Whenever you travel to somewhere that feels new or unexpected, it's easy to experience a bit of culture shock. So members of the BuzzFeed Community shared the experiences they've had abroad that totally shocked them or made them say, "Whoa, that's different." Here are some of their stories.
1."While visiting Japan, I couldn't believe how clean the streets were. I realized that people actually carry their garbage home with them. There are almost no garbage cans outside in public areas."
2."I'm from Portugal where food is a huge part of our culture and meals last basically all day. When I moved to the U.K., lunch was a big change. Most people have a very light lunch such as a little sandwich or salad. Back in Portugal almost everyone breaks for at least an hour to enjoy a hot lunch. My British friends are still confused when I tell them I’m making lasagna or a hearty stew for lunch."
3."I was shocked that in Mexican pharmacies almost all drugs are available over the counter. Even antibiotics and pain medications, or drugs that require a prescription back home."
4."I was in Tokyo eating at a restaurant and at the table next to us, a mom left her two-year-old son at the table while she went to go order. He sat there nicely and quietly and even put on his own bib."
5."I couldn't wrap my head around how late people generally eat dinner in Spain. Even sitting down for a meal at 10 p.m. is considered normal."
6."In Germany, we saw young kids riding the train to and from school alone and going home for their lunch break. Kids don’t do that back on in the U.S."
7."In China, it was wild to see scooters used as transportation for everything. I saw Vespas loaded with large wooden logs or children riding on the back eating a bowl of rice as the mother zipped through traffic. I even saw a mother nursing a newborn as she drove."
8."I was visiting Germany and went to refill my water bottle at my hostel. The water fountain had two different spigots. I filled up my bottle and took a huge swig of it before realizing it was actually carbonated water. Free, public sparkling water!"
9."In South Korea, their convenience stores were heaven. Dining out in South Korea is pricey, but the meals served in convenience stores were so good, gourmet, and a lot cheaper. It's nothing like the convenience store food you'd find back home in the U.S."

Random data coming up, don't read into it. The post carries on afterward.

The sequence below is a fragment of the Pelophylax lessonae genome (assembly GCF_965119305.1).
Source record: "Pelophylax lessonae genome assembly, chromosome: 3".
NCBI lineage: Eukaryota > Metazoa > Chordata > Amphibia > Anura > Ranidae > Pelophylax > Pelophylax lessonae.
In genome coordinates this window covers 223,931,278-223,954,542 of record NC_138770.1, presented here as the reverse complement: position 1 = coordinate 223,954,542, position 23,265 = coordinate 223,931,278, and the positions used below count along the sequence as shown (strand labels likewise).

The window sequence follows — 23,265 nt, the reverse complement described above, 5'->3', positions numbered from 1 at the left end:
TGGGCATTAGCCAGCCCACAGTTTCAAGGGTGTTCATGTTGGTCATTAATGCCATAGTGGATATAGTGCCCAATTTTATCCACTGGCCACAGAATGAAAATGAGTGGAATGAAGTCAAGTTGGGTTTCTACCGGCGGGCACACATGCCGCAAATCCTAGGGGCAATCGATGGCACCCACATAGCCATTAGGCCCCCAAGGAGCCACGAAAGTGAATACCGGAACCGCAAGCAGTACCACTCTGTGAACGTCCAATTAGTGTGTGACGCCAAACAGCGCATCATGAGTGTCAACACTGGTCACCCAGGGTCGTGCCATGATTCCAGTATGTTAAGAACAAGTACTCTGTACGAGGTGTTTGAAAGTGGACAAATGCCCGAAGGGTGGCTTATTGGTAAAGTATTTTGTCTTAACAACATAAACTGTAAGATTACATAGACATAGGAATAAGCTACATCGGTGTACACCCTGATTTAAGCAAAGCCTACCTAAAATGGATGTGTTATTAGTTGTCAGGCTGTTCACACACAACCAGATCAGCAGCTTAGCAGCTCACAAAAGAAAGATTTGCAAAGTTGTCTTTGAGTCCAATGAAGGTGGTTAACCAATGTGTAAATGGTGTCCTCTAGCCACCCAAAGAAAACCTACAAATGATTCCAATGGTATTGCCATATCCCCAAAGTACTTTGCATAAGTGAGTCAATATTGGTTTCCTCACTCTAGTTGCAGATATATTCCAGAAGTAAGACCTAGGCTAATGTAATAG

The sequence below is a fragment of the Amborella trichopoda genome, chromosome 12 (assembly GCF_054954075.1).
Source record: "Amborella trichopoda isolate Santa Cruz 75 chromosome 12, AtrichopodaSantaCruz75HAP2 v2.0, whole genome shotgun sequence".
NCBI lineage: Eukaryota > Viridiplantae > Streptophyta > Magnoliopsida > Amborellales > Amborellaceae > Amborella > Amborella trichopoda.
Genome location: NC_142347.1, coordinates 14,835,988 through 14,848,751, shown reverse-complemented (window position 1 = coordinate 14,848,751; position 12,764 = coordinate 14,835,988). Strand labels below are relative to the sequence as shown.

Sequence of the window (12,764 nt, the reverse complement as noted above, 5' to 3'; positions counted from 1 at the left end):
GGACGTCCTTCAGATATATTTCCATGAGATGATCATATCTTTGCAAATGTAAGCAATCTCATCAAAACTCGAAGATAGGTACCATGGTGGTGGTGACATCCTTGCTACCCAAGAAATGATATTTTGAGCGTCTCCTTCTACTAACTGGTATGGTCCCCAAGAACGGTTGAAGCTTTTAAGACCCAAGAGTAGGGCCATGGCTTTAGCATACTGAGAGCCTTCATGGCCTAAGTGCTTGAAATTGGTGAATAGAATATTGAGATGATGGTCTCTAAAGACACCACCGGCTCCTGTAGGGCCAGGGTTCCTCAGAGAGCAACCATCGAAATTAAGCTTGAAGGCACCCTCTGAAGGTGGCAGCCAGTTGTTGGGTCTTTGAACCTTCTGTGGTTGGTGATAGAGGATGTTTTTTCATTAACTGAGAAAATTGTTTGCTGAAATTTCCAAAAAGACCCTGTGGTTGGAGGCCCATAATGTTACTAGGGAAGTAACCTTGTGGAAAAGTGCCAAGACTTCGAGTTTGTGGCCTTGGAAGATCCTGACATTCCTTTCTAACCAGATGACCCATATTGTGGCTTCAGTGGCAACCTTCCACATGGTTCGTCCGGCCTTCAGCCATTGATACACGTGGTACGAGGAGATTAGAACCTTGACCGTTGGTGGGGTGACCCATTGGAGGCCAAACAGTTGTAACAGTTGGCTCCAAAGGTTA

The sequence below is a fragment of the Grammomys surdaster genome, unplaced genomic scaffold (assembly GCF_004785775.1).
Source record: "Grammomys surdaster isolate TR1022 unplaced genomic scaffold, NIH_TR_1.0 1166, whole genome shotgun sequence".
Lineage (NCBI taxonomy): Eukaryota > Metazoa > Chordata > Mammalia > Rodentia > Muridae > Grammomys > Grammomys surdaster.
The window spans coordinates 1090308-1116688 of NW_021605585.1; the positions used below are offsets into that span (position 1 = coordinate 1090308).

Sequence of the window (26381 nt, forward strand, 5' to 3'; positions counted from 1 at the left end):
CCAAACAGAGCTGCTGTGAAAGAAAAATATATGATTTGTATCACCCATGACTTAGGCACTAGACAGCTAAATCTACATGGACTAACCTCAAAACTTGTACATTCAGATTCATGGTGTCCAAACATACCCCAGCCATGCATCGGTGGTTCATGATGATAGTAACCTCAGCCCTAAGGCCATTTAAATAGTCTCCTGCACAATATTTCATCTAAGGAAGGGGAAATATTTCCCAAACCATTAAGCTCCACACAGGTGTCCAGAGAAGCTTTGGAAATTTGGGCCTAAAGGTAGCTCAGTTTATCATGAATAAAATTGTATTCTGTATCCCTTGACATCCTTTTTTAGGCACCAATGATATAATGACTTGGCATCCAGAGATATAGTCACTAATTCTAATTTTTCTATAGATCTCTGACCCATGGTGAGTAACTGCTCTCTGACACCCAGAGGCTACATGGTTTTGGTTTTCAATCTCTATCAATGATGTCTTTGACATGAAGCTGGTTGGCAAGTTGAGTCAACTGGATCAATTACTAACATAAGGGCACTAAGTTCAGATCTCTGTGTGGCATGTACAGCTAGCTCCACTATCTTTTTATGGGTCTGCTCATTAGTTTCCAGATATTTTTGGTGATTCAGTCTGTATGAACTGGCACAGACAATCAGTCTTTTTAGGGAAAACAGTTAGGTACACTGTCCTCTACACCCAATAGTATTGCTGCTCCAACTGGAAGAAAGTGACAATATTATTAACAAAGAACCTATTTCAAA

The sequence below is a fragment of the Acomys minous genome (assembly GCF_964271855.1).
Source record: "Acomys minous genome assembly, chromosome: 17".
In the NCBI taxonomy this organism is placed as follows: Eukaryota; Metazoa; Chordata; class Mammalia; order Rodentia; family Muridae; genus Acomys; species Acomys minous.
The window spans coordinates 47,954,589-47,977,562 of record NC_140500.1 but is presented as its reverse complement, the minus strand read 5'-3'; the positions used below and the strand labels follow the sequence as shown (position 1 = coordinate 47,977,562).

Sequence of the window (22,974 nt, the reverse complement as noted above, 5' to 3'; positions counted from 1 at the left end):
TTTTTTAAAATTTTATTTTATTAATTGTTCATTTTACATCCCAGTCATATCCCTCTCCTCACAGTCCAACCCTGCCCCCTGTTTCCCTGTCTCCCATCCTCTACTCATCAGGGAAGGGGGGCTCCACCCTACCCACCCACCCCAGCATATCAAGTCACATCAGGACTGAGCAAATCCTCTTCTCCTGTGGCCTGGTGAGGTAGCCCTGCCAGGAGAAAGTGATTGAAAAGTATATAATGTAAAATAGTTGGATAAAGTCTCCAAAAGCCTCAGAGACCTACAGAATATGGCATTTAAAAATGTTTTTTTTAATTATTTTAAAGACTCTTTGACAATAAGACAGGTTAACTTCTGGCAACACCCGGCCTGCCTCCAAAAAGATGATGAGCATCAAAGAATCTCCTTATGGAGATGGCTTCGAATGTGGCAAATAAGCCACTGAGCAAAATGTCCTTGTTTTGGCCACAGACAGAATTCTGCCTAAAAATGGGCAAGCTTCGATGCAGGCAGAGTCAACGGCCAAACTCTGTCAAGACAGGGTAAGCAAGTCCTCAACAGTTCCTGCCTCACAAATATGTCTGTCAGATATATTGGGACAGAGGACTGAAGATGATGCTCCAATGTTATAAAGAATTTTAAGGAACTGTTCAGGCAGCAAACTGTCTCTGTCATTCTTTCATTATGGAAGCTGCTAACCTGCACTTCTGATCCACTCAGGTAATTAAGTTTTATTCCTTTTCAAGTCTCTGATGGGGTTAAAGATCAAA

10."Seeing naked people on billboards in Europe was a big change from what I'm used to. The USA is so prude when it comes to advertisements."
11."Visiting the U.S., I was mind-boggled by the number of calories in American restaurant meals. The Cheesecake Factory has a 2,000 calorie pasta! Holy cow, that's an entire day's worth of calories in one dish."
12."Ordering food from a vending machine at a restaurant in Japan was surreal. You order noodles from a machine, then you sit at a booth with a curtain, and someone delivers your food when its ready and closes the blinds. It was a strange experience, though not in a bad way."
13."Where I grew up, the tallest building within 50 miles of my house was the five-story hospital. Going to New York City and being surrounded by skyscrapers was pretty surreal."
14."I ordered French Fries in Belgium and the waiter drowned them in mayonnaise before serving them to me. There was no ketchup to be found. This combination changed my world."
15."I'm European and I was shocked by the sheer size of everything in Canada. I always knew North America had different dimensions, but it was wild to see it for myself. Everything from the cars, the roads, the portion sizes, even the sizes of refrigerators were huge. When I got back home, the roads in Europe felt more like bike lanes by comparison."
16."I was shocked to see that at McDonald's in France you can order both beer and wine."
17."The incredibly cheap price of beer in the Czech Republic. A group of us drank beer all night and our final bill was roughly $23 per person."
18."In my home country, I'm average height. In both the Netherlands and Finland I found myself looking into many mirrors where I could only see the very top of my forehead. I was so short compared to the average woman there."
19."The quality of the fast food in London is so much better than it is in America. I ate Pizza Hut twice on my trip there because it was so delicious. The quality of the cheese was amazing for fast food. McDonald’s was also pretty good."
20."Visiting the U.S., I was blown away by all the options at the grocery store. How many types of ketchup can one person possibly need?"
21."Big living spaces. I am from Hong Kong where the average flat size is around 300-500 square feet. If you are in an apartment or home that's over 1,000 square feet, that's super luxurious by our standards."
22."When visiting my brother who lives in Switzerland, I was surprised at the amount of independence that parents give their children. I'm from the U.K., where most parents wouldn't dream of letting a five year old walk to school alone. My brother and his wife are perfectly happy to let their kids walk to school unsupervised, and the route even includes train tracks."
23."I was in South Korea in the spring and it was raining constantly. The bus stop to the Myeodong airport has no shelter — it’s just on the side of the road. When it rains, somebody (I’m guessing the nearby store owners) leaves umbrellas for people to use as they wait for the bus. There were so many pretty umbrellas hanging along the railing and nobody stole them. They were just there for anyone to use if they needed, and that was a huge shock for me."
24."In Eastern European countries like Poland, pizza is served with ketchup or mayonnaise. I was not prepared for it."
Have you experienced culture shock abroad or experienced something away from home that made you think, "Wow, that's definitely different?" Tell us in the comments below.